Saturday, May 07, 2011

I Give



I'm letting go of the dream of the fringe I had pictured from the beginning for the bamboo baby afghan. It has taken me over a month since the first inklings of a problem to give up finding a workable solution that preserves the dream not to mention the 155 fringe pieces themselves.


The problem, for those who haven't been following this folly with me, is that the bamboo thread is too slippery to hold a snug half knot and thus the fringe pieces keep loosening up and slipping free of the loop as I continue to work with the afghan. I had gotten not much further than what is visible in the pic at top when I began to notice the problem. But I thought I had found a solution in the use of a slip stick to tack them down so I went ahead an put in the remaining fringe pieces on the one end of the afghan. Then I tried my slip stitch idea and ran into problem after problem after frustration after arrrrrrrrrrrgh!!!!

It began to seem as if I spent half my time or more while handling or working on it snugging down those fringes or reattaching them or keeping them out of the way of the hook or getting the hook unsnagged from them or unsnagging the treads of the fringe from the thread of the tacking stitch or replacing a fringe piece that got too frazzled.

But it would have all been worth it IF the tacking stitch idea had worked. I tried tacking them by crocheting with the slip stitch and then with the single crochet and then using a tapestry needle and a couching stitch. Each one had one or more issues beyond the frustrations of working them as listed above. The stitches bunching the edge of the afghan so it wouldn't lay flat; the stitching creating a stiff, scratchy line on the edge, the fringe pieces refusing to hang straight and poking this way and that--these were some of the most egregious issues.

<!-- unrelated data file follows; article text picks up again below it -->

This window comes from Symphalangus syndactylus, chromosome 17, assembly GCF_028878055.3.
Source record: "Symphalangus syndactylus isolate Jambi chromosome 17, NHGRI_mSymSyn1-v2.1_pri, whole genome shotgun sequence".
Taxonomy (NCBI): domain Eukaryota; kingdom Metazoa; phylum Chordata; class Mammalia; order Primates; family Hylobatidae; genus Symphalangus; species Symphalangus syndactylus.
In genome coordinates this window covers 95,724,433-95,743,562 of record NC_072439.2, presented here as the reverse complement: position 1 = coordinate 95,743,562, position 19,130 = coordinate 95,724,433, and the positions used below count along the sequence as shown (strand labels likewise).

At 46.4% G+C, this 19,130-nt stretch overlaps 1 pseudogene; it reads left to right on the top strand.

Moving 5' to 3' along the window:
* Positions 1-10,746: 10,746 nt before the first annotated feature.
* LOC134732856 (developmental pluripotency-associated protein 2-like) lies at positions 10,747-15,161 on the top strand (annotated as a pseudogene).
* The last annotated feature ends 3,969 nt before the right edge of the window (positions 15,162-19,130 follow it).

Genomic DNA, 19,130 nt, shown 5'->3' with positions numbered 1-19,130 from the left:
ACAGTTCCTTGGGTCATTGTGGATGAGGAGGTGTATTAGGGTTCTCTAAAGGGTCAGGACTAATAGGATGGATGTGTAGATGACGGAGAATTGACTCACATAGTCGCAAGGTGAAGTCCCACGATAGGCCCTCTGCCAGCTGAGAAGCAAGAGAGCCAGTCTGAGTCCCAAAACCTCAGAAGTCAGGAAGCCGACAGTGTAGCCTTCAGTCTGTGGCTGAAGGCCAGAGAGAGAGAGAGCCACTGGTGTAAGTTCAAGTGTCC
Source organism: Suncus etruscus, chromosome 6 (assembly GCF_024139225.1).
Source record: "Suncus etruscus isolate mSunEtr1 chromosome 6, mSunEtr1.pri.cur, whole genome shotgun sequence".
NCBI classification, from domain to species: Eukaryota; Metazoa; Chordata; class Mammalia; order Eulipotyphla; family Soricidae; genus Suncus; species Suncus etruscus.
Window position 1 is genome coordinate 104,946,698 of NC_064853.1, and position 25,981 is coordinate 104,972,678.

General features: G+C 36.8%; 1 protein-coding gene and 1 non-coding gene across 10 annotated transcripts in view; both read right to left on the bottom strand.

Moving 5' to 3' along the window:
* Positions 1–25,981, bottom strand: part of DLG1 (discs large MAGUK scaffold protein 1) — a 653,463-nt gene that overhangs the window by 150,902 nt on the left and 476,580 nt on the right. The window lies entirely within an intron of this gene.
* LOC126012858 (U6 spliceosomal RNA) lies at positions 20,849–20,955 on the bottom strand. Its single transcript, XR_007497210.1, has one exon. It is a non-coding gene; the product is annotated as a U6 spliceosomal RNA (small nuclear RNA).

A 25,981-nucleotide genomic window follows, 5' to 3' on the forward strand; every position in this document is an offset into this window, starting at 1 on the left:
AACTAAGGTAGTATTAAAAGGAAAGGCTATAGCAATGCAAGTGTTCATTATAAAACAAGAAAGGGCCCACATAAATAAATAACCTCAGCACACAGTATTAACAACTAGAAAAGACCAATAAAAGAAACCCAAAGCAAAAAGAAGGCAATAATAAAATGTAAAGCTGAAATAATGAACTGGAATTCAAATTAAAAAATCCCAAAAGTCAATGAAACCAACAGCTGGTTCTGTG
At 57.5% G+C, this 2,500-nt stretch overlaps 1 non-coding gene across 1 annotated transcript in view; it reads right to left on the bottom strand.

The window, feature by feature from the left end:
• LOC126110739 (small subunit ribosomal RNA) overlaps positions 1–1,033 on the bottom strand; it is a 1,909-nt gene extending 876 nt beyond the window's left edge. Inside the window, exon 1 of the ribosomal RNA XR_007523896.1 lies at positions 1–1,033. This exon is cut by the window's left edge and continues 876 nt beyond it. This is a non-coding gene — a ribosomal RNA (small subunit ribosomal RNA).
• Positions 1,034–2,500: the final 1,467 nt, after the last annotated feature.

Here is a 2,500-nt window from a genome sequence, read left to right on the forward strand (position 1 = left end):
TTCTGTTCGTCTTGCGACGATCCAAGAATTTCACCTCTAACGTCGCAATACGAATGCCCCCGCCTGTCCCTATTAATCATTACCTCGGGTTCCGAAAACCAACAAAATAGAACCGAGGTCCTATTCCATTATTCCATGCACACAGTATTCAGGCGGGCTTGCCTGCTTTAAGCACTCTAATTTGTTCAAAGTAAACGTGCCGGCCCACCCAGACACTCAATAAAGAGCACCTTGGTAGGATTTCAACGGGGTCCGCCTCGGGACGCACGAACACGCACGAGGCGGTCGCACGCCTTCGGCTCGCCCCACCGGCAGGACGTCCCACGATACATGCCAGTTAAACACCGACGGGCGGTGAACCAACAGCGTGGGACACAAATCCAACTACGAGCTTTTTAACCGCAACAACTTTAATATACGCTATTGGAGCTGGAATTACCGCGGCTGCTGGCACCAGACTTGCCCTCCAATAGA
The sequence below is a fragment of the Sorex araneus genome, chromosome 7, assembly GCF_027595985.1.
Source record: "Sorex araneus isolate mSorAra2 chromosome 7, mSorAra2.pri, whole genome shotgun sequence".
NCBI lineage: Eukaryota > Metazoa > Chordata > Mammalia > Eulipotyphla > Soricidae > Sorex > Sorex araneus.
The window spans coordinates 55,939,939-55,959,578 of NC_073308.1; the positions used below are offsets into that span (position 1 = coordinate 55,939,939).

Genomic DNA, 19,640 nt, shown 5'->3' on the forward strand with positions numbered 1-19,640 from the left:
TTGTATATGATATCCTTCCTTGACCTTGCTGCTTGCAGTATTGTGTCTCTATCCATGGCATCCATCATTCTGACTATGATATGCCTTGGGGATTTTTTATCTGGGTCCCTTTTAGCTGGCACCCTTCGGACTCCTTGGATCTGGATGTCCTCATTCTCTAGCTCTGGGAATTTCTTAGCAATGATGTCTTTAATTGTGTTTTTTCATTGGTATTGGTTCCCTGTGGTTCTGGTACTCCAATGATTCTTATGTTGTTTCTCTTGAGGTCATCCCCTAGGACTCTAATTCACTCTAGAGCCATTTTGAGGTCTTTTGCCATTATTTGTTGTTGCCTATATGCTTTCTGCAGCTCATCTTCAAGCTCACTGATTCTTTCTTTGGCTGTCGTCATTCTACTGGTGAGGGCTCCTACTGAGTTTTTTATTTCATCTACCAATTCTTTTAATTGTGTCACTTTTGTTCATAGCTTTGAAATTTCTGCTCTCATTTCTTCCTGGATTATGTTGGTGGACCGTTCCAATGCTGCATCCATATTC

But I have beat my brain into mush and my eyes into jelly experimenting with possible solutions that always end up failing and researching online hoping to find that someone else has encounter the same problem and found a solution.

No joy.

And that's the crux of it too, because of this problem I've lost my joy in the work. I've really been weighted down with this for weeks now and when I began to seriously entertain the idea of removing the 155 fringe pieces and finding an alternative a few hours ago I had my first inkling in weeks of a sense of lightness in both senses of the word.

I think what helped bring me to the place where I was ready to accept the inevitable was that the last experiment on behalf of the fringe involved crocheting a bookmark on which to experiment on with the fray check. An experiment that failed BTW but during the several days it took to make and fringe the bookmark and apply the fray check and wait for it to set, I made several more bookmarks and explored cross stitch and needlepoint projects online and this has reminded me of the pleasure these endeavors are supposed to provide.


So tonight I researched alternative fringe and edging concepts and settled on three options, all fringe varieties. I'm going to sleep on those choices and tomorrow decide on one and remove the failed fringe.

I took one last picture of the afghan with the failed fringe tonight. Sad bedraggled thing.

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